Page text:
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Knowing and Sanctifying His Name: A Lenten Reflection | Carl E. Olson | IgnatiusInsight.com
The 1970s rock band The Doors had a popular "love" song with the lyric,
"Hello, I love you, wont you tell me your name?" If God had been the
lyricist, it would have been far, far better: "Hello, I love you, thats
why I told you My name."
The Christian life, including Lent, is about true and eternal love. And
true love longs to be in the presence of the one loved. And so, when we
pray the Our Father, we first place ourselves in His presence. This is what
Jesus does when He journeys in the desert: "Filled with the Holy Spirit,
Jesus returned from the Jordan and was led by the Spirit into the desert
for forty days" (Lk 4:1-2). If Lent is going to take us into a deeper relationship
with the Father, we need to begin by first being in that relationship. It
begins at baptism, but it will sometimes need to be restored through the
sacrament of reconciliation. This is why Ash Wednesday focused so strongly
on repentance and confession; its purpose was to reorient us and prepare
us for the forty days of Lent. Only after acknowledging our true relationship
with God as needy sinners seeking His holiness can we can journey on to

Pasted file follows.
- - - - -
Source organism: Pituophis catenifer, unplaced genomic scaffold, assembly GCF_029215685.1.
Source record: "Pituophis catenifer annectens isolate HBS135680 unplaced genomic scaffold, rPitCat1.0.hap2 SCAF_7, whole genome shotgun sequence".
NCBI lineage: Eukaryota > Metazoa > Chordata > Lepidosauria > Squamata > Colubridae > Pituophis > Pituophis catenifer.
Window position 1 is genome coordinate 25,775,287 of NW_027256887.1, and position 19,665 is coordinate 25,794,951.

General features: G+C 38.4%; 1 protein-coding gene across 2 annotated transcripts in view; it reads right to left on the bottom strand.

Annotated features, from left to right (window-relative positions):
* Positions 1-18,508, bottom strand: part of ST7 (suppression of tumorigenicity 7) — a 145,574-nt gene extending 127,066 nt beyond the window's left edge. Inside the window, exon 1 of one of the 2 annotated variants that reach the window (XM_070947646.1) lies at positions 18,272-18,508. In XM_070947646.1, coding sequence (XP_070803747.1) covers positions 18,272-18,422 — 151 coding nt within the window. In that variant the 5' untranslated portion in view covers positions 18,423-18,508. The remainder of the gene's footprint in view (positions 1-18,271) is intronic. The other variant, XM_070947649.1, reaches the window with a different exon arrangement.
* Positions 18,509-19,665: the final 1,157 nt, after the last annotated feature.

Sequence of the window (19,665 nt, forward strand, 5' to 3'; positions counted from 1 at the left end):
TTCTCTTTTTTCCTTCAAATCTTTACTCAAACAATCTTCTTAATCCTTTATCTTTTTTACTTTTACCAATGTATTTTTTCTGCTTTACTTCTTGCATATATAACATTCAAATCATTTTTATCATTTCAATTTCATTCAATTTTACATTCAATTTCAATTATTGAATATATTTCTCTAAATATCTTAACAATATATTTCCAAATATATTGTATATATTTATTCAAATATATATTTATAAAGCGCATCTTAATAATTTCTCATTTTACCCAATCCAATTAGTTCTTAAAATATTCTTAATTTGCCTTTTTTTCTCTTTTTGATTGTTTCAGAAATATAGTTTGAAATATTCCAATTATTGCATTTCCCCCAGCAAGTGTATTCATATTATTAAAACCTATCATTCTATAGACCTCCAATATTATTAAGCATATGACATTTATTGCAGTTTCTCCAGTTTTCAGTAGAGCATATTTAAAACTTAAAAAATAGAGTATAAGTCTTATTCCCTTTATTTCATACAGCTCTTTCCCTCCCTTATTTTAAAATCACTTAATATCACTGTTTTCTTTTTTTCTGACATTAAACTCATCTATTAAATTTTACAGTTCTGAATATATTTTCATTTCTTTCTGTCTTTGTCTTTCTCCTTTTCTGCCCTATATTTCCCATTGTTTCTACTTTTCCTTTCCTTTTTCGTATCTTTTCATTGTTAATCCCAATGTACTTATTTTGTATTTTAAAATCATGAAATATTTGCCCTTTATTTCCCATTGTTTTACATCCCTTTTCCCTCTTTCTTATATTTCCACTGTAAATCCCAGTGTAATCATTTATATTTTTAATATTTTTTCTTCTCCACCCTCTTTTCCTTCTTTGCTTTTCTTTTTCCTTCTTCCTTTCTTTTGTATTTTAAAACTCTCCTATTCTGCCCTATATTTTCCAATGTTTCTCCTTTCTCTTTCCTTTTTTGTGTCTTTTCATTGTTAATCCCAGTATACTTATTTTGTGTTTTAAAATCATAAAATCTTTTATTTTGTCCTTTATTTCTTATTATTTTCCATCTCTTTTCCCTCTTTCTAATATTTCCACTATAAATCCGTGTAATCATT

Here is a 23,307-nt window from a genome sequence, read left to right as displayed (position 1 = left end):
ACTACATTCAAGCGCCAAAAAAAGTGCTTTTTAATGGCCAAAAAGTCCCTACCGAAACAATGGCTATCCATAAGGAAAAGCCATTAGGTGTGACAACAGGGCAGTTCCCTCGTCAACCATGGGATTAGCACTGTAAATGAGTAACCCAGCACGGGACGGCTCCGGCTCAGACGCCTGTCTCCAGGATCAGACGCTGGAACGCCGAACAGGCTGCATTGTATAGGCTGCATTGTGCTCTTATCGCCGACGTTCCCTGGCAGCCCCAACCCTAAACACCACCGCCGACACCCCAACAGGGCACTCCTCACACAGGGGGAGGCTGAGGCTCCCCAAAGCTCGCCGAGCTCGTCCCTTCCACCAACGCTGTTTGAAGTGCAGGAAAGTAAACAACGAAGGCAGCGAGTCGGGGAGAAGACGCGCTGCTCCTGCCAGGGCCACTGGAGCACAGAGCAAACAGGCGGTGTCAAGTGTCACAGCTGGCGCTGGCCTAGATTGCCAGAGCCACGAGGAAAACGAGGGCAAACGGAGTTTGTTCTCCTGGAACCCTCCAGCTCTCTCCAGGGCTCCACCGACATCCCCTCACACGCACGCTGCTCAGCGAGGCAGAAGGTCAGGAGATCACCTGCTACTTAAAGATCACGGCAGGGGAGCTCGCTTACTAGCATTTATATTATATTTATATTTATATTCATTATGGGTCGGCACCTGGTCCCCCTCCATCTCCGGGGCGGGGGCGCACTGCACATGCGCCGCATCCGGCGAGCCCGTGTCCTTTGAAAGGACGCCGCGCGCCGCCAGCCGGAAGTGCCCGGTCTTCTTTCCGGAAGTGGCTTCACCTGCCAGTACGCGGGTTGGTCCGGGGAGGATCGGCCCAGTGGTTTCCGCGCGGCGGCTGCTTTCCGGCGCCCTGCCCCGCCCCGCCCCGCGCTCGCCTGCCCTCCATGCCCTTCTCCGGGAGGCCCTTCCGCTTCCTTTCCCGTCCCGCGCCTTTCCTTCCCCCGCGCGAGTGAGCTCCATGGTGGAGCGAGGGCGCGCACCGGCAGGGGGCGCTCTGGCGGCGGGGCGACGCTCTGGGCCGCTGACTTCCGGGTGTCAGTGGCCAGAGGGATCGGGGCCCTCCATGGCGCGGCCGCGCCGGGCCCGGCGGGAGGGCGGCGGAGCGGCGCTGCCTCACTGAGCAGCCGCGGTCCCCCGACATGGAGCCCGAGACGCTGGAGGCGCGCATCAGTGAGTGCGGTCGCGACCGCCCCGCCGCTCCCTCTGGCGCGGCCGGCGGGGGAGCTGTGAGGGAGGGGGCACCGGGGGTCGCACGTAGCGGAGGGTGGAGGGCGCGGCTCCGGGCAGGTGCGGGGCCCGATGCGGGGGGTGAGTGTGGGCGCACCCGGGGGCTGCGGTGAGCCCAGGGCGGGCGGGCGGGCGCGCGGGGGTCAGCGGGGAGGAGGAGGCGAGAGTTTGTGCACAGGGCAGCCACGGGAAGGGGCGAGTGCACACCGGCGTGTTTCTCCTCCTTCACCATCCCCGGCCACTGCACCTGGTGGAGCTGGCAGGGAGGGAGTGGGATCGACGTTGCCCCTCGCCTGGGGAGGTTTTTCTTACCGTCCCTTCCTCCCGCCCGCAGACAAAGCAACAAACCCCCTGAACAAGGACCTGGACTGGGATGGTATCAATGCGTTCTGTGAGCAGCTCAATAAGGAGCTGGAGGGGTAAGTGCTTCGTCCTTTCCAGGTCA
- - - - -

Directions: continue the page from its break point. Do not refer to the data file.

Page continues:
grow in that holiness and in our love for Him.
Thats one reason it is so fitting to contemplate the Our Father during
Lent, for this great prayer of the Church is meant to guide us into holiness
and spiritual growth. It does so by setting the proper priorities and lifting
our hearts and mind to heaven: "Our Father, who art in heaven." Then the
first three petitions of the Our Father orient us towards the Father: His
name, His Kingdom, and His will. The final four petitions focus on our relationship
to Our Father, asking us to sustain us on our Lenten journey: asking for
daily bread, for forgiveness, for protection from temptation, and deliverance
This week we will examine the first petition of the Our Father: "Hallowed
be Thy name." The word "hallowed" is not one we hear in everyday conversation.
Perhaps the only time we hear it out in the "real world" is at Halloween,
or All Hallows Eve, when the Church celebrates the saints, who are "holy